The COVID-19 pandemic severely hit the tourism industry in China and worldwide. Chinese government adopted extensive nonpharmaceutical interventions (NPIs) to control it. COVID-19 has been well under control since April 2020 and China entered into a unique recovering period. The aim of this study is to examine how the COVID-19 pandemic changed residents' travel behaviors and intentions and investigate the theoretical factors associated with these changes during the pandemic and the recovery period. This study used a mixed-methods approach by combining quantitative surveys (N = 1,423) and qualitative interviews (N = 34). We extended the theory of planned behavior (TPB) to include other emerging factors in the context of the COVID-19 pandemic, such as risk perception, tourist trust, and charitable attitude. Our findings show that COVID-19 changed respondents' travel preferences in different ways, for example, tend to choose natural/outdoor/uncrowded attractions over cultural/indoor/crowded attractions. Second, respondents' domestic travel behaviors and intentions were positively associated with constructs in TPB, charitable attitude to contribute to the recovery of the tourism industry, tourists' trust in domestic COVID-19 control, and awareness of destinations' promotion strategies, while domestic travel intentions were negatively associated with risk perception. Third, concerns about the international COVID-19 control and travel restrictions were the two major factors affecting residents' intentions to travel abroad. Finally, we highlighted the management implications including implementing strict preventive measures while improving the effectiveness, increasing tourists’ trust, and adopting diverse marketing and promotion strategies.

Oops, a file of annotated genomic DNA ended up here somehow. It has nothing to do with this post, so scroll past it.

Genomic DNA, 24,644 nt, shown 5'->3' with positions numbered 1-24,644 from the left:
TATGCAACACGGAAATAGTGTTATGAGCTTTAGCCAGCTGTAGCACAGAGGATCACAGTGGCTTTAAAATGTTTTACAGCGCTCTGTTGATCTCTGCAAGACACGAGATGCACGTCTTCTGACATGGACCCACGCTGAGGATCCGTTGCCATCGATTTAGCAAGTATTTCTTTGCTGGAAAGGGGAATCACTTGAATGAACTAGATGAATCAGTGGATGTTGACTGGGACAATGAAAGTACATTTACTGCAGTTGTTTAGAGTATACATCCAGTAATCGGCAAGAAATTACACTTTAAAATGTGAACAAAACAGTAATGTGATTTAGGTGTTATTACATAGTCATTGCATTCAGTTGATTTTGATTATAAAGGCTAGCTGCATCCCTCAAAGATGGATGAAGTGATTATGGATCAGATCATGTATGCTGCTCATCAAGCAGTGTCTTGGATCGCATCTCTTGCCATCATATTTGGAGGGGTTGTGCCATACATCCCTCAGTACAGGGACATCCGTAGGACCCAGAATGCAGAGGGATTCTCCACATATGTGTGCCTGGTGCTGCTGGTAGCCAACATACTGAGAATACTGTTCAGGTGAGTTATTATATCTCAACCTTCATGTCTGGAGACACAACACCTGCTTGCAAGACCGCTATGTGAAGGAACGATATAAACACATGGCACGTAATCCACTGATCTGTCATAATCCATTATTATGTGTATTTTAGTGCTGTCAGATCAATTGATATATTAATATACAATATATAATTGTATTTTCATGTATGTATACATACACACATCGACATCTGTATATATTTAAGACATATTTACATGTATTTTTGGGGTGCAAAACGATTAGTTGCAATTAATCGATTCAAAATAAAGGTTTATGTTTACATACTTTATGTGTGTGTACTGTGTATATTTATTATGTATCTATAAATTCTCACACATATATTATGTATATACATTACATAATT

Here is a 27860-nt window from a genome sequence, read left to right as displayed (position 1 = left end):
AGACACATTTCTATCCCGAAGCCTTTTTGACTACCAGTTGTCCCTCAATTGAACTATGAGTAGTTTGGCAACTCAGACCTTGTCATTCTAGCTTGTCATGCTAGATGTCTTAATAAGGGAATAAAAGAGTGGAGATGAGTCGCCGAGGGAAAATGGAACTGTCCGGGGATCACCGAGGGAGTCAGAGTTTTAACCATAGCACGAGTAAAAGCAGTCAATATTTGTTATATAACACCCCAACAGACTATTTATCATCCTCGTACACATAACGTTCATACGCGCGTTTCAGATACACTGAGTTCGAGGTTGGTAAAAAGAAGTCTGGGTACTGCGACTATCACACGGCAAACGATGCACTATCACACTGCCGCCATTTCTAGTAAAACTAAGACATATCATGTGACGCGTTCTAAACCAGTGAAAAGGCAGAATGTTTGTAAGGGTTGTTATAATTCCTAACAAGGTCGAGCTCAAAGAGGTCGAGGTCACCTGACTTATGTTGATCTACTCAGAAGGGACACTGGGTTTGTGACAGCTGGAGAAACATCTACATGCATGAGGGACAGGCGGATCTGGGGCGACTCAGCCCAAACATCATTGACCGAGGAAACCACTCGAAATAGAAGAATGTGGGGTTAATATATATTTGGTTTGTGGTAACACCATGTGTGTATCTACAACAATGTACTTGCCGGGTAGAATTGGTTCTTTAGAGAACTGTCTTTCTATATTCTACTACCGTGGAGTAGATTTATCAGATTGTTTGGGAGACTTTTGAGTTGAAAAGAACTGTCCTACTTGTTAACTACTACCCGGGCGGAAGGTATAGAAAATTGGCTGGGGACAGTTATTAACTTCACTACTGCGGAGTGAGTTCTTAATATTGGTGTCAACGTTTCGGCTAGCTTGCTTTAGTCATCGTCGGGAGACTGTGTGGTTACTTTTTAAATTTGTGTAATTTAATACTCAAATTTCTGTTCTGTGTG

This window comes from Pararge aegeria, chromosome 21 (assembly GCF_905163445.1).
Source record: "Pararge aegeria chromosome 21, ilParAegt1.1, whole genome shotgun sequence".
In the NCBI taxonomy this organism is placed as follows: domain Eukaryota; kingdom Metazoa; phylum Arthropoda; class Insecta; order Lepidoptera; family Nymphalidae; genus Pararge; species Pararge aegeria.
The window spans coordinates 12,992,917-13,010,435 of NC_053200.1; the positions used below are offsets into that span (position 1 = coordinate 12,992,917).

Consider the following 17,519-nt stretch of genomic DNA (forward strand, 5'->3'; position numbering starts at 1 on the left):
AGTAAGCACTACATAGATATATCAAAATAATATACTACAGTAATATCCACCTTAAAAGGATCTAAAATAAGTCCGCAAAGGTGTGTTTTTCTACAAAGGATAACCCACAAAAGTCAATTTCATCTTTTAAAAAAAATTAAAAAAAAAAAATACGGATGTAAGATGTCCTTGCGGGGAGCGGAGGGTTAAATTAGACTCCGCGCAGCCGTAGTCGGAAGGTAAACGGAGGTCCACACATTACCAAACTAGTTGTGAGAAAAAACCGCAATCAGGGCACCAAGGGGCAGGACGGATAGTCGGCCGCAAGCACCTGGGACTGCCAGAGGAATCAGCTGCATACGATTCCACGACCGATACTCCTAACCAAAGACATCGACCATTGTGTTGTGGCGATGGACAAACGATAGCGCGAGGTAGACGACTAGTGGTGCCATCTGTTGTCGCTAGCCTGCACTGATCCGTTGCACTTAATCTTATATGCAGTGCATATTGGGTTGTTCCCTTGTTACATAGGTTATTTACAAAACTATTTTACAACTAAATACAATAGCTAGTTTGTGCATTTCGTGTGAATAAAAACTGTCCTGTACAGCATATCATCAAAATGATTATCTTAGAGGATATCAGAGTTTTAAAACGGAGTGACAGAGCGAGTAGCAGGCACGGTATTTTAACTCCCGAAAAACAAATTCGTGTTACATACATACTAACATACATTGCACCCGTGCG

- A mixed-methods approach
- Risk perception
- Theory of planned behavior
- Travel behaviors and intentions
ASJC Scopus subject areas
- Tourism, Leisure and Hospitality Management